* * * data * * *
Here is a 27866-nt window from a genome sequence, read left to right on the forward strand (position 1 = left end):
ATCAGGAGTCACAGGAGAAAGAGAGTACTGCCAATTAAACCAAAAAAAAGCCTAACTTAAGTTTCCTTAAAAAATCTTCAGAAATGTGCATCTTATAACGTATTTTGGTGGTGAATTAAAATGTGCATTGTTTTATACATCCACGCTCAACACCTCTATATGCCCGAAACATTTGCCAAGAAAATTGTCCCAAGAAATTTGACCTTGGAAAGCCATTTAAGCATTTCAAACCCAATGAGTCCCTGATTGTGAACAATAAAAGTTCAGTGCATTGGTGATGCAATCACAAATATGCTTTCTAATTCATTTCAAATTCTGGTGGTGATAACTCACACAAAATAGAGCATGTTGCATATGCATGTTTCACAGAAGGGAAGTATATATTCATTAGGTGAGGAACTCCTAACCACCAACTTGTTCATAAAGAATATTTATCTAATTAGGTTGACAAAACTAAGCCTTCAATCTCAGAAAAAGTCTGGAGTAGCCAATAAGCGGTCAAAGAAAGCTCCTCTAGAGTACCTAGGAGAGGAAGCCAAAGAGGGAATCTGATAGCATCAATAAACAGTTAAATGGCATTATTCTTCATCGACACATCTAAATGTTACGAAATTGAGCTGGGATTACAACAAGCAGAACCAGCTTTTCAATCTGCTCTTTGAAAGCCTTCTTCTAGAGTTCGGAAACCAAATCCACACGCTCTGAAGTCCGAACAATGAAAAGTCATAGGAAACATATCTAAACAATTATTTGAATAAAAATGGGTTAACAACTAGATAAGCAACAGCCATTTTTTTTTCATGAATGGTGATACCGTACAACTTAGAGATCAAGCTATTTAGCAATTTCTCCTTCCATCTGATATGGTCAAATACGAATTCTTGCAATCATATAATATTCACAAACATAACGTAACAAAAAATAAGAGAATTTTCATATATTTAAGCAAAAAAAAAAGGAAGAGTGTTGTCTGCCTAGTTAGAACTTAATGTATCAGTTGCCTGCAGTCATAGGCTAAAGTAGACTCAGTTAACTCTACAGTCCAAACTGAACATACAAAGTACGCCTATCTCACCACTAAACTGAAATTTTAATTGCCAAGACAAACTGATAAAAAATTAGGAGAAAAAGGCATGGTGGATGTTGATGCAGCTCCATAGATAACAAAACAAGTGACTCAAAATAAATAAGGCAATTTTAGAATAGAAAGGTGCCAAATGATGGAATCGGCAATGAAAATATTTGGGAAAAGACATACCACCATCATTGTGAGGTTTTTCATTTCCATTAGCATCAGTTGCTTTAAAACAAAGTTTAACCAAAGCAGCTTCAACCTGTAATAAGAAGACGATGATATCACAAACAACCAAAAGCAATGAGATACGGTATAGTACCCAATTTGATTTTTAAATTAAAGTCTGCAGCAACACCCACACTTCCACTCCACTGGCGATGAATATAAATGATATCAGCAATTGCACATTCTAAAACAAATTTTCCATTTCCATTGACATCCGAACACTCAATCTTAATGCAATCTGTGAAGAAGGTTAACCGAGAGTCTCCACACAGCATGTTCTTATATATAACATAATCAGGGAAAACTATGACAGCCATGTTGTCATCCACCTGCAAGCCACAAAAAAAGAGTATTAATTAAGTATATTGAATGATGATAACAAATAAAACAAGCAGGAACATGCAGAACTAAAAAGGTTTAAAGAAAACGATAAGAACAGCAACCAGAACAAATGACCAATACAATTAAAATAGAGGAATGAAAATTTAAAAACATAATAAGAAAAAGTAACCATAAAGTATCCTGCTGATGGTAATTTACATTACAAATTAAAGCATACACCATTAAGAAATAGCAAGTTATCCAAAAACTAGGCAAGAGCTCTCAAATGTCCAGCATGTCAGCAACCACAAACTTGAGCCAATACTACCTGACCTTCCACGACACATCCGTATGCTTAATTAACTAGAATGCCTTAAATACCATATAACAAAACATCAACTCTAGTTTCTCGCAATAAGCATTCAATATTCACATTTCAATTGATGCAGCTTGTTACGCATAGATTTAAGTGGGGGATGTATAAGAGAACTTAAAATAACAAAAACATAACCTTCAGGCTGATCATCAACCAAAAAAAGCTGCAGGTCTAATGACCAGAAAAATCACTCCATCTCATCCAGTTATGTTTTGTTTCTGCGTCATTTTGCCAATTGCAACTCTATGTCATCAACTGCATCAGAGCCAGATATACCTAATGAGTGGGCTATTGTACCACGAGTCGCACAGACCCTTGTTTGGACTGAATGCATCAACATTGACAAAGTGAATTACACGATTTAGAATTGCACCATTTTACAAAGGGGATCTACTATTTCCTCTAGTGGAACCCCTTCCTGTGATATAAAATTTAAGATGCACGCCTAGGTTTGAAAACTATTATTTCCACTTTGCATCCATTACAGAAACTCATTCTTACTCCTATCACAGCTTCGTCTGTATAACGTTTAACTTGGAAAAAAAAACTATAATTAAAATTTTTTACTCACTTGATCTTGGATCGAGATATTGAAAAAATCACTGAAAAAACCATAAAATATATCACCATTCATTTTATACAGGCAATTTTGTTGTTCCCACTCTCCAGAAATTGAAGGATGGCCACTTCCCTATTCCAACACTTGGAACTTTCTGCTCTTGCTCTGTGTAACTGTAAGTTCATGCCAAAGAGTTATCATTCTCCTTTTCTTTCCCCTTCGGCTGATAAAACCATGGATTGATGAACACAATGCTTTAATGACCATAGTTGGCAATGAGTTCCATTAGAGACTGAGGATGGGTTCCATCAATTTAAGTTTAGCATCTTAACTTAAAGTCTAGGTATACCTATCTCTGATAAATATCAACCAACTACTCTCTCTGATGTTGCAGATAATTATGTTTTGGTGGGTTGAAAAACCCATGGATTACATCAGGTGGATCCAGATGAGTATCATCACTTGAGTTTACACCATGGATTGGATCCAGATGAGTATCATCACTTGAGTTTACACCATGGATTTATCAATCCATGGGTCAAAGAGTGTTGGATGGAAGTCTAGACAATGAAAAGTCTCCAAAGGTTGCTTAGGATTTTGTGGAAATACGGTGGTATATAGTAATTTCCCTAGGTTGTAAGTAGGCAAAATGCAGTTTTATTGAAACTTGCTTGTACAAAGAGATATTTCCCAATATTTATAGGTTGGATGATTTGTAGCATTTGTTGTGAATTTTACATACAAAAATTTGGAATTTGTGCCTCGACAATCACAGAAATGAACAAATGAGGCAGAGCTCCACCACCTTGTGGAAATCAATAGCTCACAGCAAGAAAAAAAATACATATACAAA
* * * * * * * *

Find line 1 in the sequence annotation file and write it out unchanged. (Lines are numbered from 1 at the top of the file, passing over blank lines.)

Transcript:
Here is a 27866-nt window from a genome sequence, read left to right on the forward strand (position 1 = left end):